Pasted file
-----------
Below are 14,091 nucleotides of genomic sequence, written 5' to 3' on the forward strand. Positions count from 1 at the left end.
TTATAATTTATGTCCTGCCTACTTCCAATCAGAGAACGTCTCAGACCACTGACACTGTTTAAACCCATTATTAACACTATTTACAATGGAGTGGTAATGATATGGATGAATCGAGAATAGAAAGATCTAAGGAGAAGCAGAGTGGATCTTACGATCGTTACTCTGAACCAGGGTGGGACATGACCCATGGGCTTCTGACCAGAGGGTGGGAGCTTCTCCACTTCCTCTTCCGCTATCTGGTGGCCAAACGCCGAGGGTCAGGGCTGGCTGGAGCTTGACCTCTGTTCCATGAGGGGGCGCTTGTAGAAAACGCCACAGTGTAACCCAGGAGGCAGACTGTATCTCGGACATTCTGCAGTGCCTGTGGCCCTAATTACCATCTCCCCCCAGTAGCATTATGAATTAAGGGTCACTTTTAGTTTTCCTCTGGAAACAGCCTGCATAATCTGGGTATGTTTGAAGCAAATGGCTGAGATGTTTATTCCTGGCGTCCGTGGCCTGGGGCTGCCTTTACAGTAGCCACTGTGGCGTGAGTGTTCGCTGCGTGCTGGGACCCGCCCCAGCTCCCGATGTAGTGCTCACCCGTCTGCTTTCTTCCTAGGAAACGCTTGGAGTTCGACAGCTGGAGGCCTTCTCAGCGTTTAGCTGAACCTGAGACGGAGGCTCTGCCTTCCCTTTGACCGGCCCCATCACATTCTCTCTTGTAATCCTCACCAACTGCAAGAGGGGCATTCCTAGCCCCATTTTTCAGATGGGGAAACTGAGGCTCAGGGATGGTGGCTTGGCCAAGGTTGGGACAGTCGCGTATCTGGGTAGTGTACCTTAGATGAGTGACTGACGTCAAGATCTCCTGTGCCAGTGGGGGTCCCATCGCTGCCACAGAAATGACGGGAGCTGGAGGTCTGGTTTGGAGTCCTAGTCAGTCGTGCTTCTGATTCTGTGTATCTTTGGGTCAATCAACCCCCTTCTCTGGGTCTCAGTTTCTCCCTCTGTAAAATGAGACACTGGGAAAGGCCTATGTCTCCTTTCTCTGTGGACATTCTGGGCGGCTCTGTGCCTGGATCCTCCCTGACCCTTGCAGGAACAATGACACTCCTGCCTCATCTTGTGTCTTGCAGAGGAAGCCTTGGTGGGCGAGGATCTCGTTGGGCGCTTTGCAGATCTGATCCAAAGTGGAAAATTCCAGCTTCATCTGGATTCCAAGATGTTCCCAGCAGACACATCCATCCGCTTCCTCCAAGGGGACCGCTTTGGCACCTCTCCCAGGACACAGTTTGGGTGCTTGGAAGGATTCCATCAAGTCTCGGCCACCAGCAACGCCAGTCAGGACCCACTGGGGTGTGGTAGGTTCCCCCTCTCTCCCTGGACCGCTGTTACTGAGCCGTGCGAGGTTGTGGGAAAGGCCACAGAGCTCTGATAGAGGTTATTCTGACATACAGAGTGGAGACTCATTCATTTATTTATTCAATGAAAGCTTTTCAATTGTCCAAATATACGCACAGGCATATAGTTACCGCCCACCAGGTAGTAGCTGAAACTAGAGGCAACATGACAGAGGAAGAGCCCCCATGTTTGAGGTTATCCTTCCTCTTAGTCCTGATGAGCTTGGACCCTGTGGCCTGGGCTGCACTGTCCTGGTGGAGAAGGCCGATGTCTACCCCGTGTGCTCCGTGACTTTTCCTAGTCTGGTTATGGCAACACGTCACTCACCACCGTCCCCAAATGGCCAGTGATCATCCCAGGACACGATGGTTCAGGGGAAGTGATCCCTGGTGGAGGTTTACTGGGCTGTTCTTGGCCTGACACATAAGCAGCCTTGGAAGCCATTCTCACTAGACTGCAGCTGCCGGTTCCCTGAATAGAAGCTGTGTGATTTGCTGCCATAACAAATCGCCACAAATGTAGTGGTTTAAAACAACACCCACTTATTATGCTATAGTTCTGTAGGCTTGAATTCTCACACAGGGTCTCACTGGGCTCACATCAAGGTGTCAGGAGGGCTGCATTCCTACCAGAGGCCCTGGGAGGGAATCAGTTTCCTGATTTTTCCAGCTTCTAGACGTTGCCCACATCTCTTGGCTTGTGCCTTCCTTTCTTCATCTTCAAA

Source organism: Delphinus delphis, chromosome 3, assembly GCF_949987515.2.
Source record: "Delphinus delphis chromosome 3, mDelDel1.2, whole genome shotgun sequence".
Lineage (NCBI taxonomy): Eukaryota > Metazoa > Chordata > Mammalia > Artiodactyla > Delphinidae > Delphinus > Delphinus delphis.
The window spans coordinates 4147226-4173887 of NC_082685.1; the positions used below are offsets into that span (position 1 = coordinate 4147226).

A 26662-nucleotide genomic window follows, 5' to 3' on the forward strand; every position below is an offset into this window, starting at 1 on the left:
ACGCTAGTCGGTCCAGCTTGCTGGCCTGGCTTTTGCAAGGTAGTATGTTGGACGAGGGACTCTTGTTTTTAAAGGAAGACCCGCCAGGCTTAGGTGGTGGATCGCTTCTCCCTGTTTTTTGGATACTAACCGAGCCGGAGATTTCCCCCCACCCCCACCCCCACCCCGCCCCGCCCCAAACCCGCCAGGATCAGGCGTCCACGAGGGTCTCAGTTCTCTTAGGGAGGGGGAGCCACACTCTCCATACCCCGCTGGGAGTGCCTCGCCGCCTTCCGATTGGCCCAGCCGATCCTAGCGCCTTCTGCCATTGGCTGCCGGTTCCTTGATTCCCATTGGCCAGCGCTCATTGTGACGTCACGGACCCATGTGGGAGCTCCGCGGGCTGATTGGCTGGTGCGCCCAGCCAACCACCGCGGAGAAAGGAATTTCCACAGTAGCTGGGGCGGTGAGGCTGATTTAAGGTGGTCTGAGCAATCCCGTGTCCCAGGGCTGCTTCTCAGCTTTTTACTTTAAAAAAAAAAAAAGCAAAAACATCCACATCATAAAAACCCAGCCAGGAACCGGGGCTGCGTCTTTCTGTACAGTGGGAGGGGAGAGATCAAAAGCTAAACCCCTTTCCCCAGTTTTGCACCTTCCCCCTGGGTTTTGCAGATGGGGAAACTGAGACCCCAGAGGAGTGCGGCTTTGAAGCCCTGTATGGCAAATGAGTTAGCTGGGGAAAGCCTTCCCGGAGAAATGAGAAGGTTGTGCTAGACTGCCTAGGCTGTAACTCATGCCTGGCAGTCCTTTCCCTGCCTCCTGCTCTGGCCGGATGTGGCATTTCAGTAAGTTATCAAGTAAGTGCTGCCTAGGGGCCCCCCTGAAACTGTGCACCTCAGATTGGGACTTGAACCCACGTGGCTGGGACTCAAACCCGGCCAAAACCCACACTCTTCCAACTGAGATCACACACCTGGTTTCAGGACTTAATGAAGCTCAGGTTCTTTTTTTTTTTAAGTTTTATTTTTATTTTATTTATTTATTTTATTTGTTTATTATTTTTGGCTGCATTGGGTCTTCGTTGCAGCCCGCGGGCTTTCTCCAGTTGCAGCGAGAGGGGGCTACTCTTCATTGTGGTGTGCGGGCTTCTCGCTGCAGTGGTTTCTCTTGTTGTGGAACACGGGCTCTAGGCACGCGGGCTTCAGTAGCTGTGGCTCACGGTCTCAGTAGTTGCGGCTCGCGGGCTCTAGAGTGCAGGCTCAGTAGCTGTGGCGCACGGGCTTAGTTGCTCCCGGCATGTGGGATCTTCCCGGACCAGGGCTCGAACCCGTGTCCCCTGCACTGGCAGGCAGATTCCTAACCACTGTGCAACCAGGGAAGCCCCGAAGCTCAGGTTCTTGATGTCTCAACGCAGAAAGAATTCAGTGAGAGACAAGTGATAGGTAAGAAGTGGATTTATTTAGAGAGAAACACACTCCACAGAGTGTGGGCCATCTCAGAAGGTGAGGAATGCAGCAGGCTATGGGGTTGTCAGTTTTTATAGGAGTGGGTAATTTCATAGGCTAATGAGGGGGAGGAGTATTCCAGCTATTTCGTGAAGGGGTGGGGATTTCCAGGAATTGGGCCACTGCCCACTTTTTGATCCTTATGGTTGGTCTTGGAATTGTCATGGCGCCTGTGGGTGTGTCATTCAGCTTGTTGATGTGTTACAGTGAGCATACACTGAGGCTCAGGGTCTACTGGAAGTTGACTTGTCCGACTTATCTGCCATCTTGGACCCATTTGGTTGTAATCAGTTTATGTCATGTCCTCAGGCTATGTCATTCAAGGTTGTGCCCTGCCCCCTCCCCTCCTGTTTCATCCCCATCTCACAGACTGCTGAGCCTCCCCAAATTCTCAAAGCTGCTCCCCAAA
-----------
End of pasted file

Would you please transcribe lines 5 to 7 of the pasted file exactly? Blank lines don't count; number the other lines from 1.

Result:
Lineage (NCBI taxonomy): Eukaryota > Metazoa > Chordata > Mammalia > Artiodactyla > Delphinidae > Delphinus > Delphinus delphis.
The window spans coordinates 4147226-4173887 of NC_082685.1; the positions used below are offsets into that span (position 1 = coordinate 4147226).

A 26662-nucleotide genomic window follows, 5' to 3' on the forward strand; every position below is an offset into this window, starting at 1 on the left: